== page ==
Bubble Boy

A bubble boy is no match for allergies.
A bubble boy is no match for allergies.

Along with paper, movable type, and gunpowder… row crop agriculture is among my favorites of man’s greatest inventions. Besides being the revolution that has grown and cultivated entire communities and cultures since the 6th Century B.C., it is the seed from which sprouts most of the modern mechanisms that seem to help make the chores connected to country life a bit easier. And though these machines will at the most inopportune times succumb to gremlins, it is difficult to think about what it would be like without them.

I’ve tried.

But one quickly quashes any quixotic notion of a bygone age where men toiled merrily beneath scorching sun in knee-high grass with scythe in hand once an internal debate between heat and health is ignited by the slog of a sweltering Mississippi summer. It seems that romance dies in reality.

In the last couple seasons, I’ve noticed changes in my own health. Nothing majorly debilitating but definitely inconvenient and nagging. My hunting partner Tom has noticed them as well and dubbed me “bubble boy” because of my worsening allergies and resulting asthma.

“Dude, you’re always sick. Go get in your bubble.”

Clean jest that’s tough to argue with when a day of battling grass atop an open station tractor ends with a blinding migraine for which the only cure is a Benadryl cryosleep in the darkest room of the house.

No doubt the Almighty made some of us weaker than others. He also made some of us more stubborn than others; maybe even more prideful, as well. For you see, the open-air tractor seems to symbolize that last connection to farmers of old. One becomes a bridge between the then and now. While the diesel fueled hulk roars beneath you, the same sun that shone on the shoulders of ancient agronomist shines down on yours. Plus, cabbed tractors are for pansies.

At least that’s what I told my bullheaded faux-macho id every time I turned the key on my open- air tractor knowing full well that misery awaited me once the tank was drained and the key turned off.

It wasn’t until a couple of my elders enlightened me with clichés:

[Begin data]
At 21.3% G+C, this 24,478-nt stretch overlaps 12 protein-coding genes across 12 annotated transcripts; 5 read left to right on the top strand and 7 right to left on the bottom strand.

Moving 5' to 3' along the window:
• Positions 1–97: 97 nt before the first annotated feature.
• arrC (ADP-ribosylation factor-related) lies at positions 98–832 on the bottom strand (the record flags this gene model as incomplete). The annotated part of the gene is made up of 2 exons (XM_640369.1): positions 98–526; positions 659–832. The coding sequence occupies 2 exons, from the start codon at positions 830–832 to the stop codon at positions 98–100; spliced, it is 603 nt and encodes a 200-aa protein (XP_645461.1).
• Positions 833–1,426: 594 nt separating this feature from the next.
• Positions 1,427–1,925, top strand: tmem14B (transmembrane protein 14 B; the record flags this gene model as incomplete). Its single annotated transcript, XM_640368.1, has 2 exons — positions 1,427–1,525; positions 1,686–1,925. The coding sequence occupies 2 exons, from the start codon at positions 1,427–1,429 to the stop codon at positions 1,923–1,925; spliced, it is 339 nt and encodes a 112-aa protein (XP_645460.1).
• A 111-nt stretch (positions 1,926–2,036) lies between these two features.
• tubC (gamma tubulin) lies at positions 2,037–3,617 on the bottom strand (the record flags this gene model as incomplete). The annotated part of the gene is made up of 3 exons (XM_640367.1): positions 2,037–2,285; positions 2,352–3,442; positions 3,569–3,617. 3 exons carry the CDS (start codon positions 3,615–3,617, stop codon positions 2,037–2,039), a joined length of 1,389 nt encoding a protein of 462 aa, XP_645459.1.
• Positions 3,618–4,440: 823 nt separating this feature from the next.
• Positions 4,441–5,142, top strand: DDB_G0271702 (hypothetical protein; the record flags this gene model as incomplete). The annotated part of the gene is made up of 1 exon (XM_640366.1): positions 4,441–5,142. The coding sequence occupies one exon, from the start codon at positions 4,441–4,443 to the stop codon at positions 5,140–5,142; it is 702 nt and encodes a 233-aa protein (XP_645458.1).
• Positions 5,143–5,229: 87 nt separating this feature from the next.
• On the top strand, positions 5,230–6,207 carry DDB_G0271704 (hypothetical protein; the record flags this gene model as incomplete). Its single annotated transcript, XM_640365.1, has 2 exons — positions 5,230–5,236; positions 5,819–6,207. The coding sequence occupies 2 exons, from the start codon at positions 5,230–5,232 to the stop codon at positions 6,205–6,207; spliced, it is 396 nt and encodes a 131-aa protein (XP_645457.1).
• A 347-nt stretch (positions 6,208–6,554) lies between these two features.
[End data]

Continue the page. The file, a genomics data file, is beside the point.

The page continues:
“You need to work smarter, not harder…”

“You’re only young once…”

“Invest in your health now or pay for it later…”

Their blessings and wisdom were only amplified by the fact that my open station machine suffered from a myriad of ailments including, ironically, over-heating.

So with pride and stubbornness squashed, it was off to the Kubota dealership I pass by every morning and afternoon on my way to and from work, and which is also located next to the feed store where I frequently trade. Over the years I’ve watched folks pull those bright orange tractors off the lot like pumpkins during Halloween, and now there I was to pull my own jack-o-lantern.

A Kubota MX5400 with frontend loader and cab arrived to the ranch a couple of days later. All of its controls were familiar and easily accessible; even the new ones for the heating and cooling system, the windshield wiper, the work lights, and the Bluetooth stereo. The awkward tinge of embarrassment with which I had met the delivery man soon subsided as I watched him bounce his empty trailer down my potholed driveway from the cockpit of my soon to be muddied Kubota.

It was then that I realized that no one need peck cuneiform into stone tablets when they can send an e-mail or a text. Nor does anyone need to chuck a rock at a rabbit’s head to kill it when a pop from a 20 gauge is more efficient. And I certainly didn’t need a scythe nor an open-cab tractor to ground me to the laborers of the past who, if given the chance in the present, would climb their dusty bones into a 50-horse blaze orange Kubota bubble and ride it until that blaze orange orb in the heavens dipped below the horizon.